Whitehorse – The Fate Of The World Depends On This Kiss

Whitehorse - The Fate Of The World Depends On This Kiss

Whitehorse's album cover for The Fate Of The World Depends On This Kiss

On Melissa McClelland‘s song Picture Postcard, from 2004, she tells the story of a criminal running away to Mexico with a girl he meets along the way. It’s a fantasy she has since grown into by joining forces with musical (and real-life) husband Luke Doucet on a twangy wild-west collaboration that is more an adventure than merely a record. Since flirting with the western tavern sounds on 2006’s Passenger 24 and firing things up even more with Glenrio in 2009, Melissa has all the practice she needs to deliver her half of the spicy duo, coupled with Luke’s crunchy guitar. The sound is a romanticized harmony from a pair who, when started, don’t look back.

The Fate Of The World Depends On This Kiss starts off with a showdown between Luke and Melissa in Achilles’ Desire, eyeing each other for the first time as they compare their reactions. Luke starts: “I don’t have much but I got the good stuff/I keep it tucked away where you can find it/if you got the guts,” followed by Melissa: “I don’t know why but you make me sweat/when trouble comes calling I’m packing my bags for the west.” Before the end of the song, they are so in sync that they sound incredibly natural together, turning two separate vocals into one lavish voice. A sound that continues on into the next track Devil’s Got A Gun, where they are squaring off with the devil in a song about making a run for it, “I’m never going back/I’m running from the sun/bullets at my heels/devil’s got a gun.”

One of the more notable aspects of the record are the distinct hooks provided by Luke’s guitar that seep out before the lyrical melodies make themselves known. In Peterbilt Coalmine, the simple guitar intro is further distributed throughout the song, semi-independent over the beat but almost irresistible. With Jane, it’s more subtle as the pair sing over an electronic drum beat which carries the song through to the end.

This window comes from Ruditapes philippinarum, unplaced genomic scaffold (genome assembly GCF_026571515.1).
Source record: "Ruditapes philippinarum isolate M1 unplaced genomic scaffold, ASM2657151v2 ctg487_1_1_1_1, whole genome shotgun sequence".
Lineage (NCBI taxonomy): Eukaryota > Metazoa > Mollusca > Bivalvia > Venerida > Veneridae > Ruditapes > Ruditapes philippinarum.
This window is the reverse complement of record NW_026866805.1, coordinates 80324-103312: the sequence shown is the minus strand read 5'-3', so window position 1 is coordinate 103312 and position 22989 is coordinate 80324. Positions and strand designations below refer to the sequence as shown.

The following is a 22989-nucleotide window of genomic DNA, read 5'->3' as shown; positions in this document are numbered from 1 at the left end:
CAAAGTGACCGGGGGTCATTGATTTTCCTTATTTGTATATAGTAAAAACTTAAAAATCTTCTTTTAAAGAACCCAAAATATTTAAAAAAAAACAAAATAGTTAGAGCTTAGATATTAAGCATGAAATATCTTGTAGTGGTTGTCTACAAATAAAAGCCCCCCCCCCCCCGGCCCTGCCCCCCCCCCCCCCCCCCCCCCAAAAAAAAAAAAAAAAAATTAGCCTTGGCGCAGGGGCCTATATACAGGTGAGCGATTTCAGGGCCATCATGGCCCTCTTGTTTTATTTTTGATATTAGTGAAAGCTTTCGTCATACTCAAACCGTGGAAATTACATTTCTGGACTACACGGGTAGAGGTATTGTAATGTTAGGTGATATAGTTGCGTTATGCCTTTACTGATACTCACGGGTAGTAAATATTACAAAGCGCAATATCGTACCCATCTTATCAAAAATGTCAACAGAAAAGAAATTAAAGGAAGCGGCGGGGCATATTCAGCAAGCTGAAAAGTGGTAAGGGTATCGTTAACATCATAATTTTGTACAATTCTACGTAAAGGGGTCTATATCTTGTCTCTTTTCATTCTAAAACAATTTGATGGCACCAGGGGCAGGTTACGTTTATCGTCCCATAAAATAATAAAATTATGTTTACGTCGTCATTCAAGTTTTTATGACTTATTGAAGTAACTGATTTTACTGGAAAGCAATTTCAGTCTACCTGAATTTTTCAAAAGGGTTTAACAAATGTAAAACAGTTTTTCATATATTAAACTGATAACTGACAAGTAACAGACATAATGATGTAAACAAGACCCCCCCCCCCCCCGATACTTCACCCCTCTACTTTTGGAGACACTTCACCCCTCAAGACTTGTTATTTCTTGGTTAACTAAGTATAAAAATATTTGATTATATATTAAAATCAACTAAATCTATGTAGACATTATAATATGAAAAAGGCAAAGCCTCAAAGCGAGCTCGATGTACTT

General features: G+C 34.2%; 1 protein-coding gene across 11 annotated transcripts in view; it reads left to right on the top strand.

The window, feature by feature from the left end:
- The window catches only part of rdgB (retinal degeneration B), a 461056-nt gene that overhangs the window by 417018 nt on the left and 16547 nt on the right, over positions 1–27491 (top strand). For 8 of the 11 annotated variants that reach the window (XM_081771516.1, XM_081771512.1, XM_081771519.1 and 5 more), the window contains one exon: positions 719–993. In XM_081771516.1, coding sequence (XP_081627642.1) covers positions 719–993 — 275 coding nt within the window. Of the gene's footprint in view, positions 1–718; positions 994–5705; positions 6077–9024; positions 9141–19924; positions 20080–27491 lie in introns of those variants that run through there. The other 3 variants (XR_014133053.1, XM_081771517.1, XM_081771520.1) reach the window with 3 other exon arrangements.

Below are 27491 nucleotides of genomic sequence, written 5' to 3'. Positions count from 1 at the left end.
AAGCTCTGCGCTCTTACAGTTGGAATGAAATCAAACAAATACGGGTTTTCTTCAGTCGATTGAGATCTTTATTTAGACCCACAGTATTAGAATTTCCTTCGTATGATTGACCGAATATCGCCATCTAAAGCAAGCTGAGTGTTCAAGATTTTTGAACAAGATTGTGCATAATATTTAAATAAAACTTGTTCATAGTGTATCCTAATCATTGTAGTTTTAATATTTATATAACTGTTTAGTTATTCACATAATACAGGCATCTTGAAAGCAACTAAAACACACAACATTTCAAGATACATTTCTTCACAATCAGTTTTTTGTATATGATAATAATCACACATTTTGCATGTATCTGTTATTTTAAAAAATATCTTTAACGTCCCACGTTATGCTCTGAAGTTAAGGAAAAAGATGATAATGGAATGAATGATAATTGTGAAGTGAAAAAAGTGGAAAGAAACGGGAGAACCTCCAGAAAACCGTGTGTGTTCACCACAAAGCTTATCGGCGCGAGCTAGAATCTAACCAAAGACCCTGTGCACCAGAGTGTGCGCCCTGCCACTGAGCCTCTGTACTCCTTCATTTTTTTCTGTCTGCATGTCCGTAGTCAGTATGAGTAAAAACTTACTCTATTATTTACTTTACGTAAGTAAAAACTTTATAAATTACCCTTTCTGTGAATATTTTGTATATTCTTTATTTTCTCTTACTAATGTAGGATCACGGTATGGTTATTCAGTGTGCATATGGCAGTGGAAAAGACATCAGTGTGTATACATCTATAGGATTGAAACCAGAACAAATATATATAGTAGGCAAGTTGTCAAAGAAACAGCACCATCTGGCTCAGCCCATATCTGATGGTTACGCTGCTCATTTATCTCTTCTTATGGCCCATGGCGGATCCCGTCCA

The record predominately features both Luke and Melissa singing together but there are instances where one falls back while the other leads the song, Melissa on Cold July, Out Like A Lion and No Glamour In The Hammer and Luke on Radiator Blues and Annie Lu. In Mismatched Eyes (Boat Song), they trade back and forth in the style of a duet love song, finishing each other’s sentences with lines like “Will I remember to remember that without you/I’m a shadow of a drifter & a barfly & whatever else you had to be.”
The spotlight never falls on either one individually so while the album is Melissa and Luke, the sound is of one pair. Like some famous pairs of wild west outlaws, Belle and Sam Starr, or Bonnie and Clyde, Melissa and Luke work best when they’re together. Achilles’ Desire, Devil’s Got A Gun and Wisconsin have them singing side-by-side, also sounding more fitting than most musical couples.

As a record likely made to supplement Whitehorse’s live act, which they have brought across Canada several times, they once again prove they are on to something with this new collaborative project following last year’s self-titled EP (reviewed here). Moving forward in a more clear direction with this record, Whitehorse and their followers will be in for a wild ride. Five stars

1. Achilles’ Desire
2. Devil’s Got A Gun
3. Mismatched Eyes (Boat Song)
4. Peterbilt Coalmine
5. Cold July
6. Jane
7. Out Like A Lion
8. No Glamour In The Hammer
9. Radiator Blues
10. Annie Lu
11. Wisconsin
12. Mexico Texaco

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